Fortunately, fat floats

by on 07/03/14 at 10:54 pm

What is it about living on land that makes us fat?

I’ve written before about how easy it is to get flabby when out cruising, but that was at least partly tongue-in-cheek. In reality, I tend to drop pounds when we’re on the boat, although I’m not really sure why. Conversely, I am not really sure why it is that I pack on the pounds when living ashore for any length of time.

Mandy and I are wrapping up a month of house-sitting, taking care of two wayward pugs for some friends who have jetted off to Southeast Asia for a while, and I sit here bloated and burping now watching Wheel of Fortune on their big-screen TV, reflecting on the possible causes for the sudden expansion of my midriff.

I always imagine that being on land is going to improve my general conditioning; there are more places to go, more area to move around in, space to exercise. Throw in the dogs, who like to have a walk now and again, and the fact that this particular house is at the base of a hill a hundred stair steps away from the street, and you would think that I’d be shedding pounds like crazy.

But the opposite has happened and I am left wondering: is it the TV? We don’t have one on board and what we watch we stream over the Internet, rarely. It’s been a treat to have a big screen high-def set during the Winter Olympics and Oscars this year (and I have developed an addiction now to “True Detective,” as has Mandy to “Downton Abbey”) but perhaps the lethargy that comes from sitting and staring at the screen has depressed my metabolism to hibernation levels.

Or maybe it’s the full kitchen. Mandy has gone a little crazy with the cooking now that she has an electric oven, all kinds of counter space, appliances, and a five-burner stove at her disposal. And she’s gotten pretty good at it. Cheese, eggs, heavy cream, pasta… I suppose those can add up. We had pretty much abolished pasta from the boat menu this winter to keep the humidity down, so maybe we went a little overboard here.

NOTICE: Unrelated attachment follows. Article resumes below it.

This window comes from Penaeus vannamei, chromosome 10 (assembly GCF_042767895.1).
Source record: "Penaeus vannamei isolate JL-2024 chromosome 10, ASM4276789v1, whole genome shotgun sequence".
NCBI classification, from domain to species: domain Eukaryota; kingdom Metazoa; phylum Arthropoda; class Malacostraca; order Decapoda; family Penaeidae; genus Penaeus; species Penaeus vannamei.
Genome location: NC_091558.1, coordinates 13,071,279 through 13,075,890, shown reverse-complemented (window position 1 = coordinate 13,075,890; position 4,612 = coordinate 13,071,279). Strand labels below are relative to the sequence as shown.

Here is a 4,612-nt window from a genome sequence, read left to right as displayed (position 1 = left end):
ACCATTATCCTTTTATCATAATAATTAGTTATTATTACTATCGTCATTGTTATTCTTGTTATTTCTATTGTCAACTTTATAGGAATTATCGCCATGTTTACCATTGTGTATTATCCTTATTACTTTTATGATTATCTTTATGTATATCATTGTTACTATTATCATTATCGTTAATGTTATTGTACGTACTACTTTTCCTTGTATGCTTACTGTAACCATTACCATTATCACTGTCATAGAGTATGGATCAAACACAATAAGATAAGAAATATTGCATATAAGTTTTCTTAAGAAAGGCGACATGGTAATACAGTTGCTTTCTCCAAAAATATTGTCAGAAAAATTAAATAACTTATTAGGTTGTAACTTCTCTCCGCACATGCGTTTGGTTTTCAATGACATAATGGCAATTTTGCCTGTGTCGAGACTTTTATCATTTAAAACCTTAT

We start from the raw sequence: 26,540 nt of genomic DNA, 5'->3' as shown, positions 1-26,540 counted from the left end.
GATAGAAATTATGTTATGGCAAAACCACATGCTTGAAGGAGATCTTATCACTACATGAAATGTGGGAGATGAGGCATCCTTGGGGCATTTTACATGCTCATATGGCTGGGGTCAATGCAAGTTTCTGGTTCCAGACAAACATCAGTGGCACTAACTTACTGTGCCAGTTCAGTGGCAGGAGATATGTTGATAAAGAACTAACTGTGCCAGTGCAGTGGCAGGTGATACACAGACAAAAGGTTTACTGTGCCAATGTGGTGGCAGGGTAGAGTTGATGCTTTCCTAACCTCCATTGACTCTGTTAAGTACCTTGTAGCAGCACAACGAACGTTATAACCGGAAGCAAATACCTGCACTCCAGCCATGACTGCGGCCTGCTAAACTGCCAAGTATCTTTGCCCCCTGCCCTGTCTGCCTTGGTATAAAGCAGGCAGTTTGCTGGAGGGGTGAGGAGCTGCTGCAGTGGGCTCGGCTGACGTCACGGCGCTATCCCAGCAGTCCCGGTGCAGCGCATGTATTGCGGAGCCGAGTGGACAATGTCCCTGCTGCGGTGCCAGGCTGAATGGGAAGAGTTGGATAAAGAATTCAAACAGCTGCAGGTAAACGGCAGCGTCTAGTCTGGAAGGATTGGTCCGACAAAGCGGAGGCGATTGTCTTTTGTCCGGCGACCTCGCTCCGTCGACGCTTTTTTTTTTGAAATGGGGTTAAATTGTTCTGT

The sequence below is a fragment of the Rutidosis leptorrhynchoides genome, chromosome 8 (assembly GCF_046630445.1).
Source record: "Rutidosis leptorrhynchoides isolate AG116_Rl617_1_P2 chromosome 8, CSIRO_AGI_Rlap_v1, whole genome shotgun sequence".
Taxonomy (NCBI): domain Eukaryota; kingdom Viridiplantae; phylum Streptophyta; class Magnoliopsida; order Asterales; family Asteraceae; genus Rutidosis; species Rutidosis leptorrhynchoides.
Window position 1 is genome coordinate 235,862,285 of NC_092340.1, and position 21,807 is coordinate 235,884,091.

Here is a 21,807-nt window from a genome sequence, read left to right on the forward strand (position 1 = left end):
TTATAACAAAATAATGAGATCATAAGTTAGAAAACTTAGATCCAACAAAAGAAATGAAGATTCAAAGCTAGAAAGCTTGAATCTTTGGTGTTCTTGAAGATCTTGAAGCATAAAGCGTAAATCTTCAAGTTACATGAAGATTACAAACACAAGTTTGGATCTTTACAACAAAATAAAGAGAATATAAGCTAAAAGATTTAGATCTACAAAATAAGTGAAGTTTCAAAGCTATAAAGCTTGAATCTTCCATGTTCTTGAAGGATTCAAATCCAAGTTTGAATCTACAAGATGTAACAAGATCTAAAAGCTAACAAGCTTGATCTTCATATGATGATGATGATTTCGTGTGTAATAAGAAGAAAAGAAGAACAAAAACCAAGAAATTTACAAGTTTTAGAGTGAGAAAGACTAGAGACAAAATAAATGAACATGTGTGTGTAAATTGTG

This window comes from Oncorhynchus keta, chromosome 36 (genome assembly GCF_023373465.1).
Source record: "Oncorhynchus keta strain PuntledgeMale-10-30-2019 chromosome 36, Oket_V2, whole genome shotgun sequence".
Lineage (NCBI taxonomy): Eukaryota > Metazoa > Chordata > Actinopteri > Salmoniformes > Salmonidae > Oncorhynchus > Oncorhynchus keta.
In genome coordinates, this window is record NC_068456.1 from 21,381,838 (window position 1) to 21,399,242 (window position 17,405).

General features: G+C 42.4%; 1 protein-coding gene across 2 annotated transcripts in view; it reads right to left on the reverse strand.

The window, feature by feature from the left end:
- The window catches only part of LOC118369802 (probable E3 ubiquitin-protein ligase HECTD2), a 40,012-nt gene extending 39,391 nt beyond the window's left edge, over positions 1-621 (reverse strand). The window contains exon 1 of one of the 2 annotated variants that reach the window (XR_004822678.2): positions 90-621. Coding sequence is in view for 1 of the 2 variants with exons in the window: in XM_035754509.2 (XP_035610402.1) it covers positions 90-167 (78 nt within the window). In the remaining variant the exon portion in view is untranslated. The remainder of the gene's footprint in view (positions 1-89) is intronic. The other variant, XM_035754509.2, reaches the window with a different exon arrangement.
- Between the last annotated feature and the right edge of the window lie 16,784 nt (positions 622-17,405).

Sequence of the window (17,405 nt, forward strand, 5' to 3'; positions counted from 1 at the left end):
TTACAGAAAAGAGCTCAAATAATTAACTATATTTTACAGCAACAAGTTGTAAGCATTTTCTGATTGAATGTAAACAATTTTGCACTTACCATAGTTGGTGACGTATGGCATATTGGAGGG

Speaking of kitchen appliances, maybe it was the microwave. We don’t have one on board, and it is still a bit of a mysterious luxury to put a bit of food into a metal box, push a few buttons, and have it emerge hot and delectable in mere seconds.

Then there is the opposite of the microwave, the freezer. Our icebox on board keeps cold enough, but freeze things, it does not… which makes ice cream a rare and fleeting treat. Here, it’s pretty much on-demand, and oh, boy, is there demand. With chocolate sauce and whipped cream, frequently.

And if you combine the freezer and the full-size oven, what you get is pizza… whenever you want it, and loaded with toppings.

There’s also a toaster, which practically begs to be loaded up with my childhood sweetheart, Pop Tarts, not to mention my more mature and worldly mistress, Toaster Strudel.

Of course, Americans are famously fat, and there don’t seem to be any particular trends dividing the seagoing from the landlubbers. In fact, I saw recently that Montana is the slimmest state… and also among the most land-locked. And I have passed a few folks out on the floats wide enough to make you grab for a piling so’s not to be forced off the edge of the dock. So it’s not shoreside living in general, apparently, it’s just me.

I suppose it could just be a general lack of willpower. Notwithstanding the frequency with which people who claim to know me tell me I’m stubborn, it’s possible that I just don’t have the degree of discipline necessary to regulate myself in the relative freedom and prosperity of a house. Perhaps I’ve fallen to excess without the confines of the tiny floating world to restrain me.

On board a boat, restrictions come with the territory–a certain order to everything, necessary limits to resources which force one to consider the details of the life one lives at an intimate level unnecessary in the first-world home.

Whatever it is, I’m ready to be done with it, and squeeze back aboard my tiny 36’ sailboat. Fortunately, fat floats.

Hang on—I think my Pop Tarts just popped up out of the toaster. I’ve got to go.

It is definitely the full kitchen.

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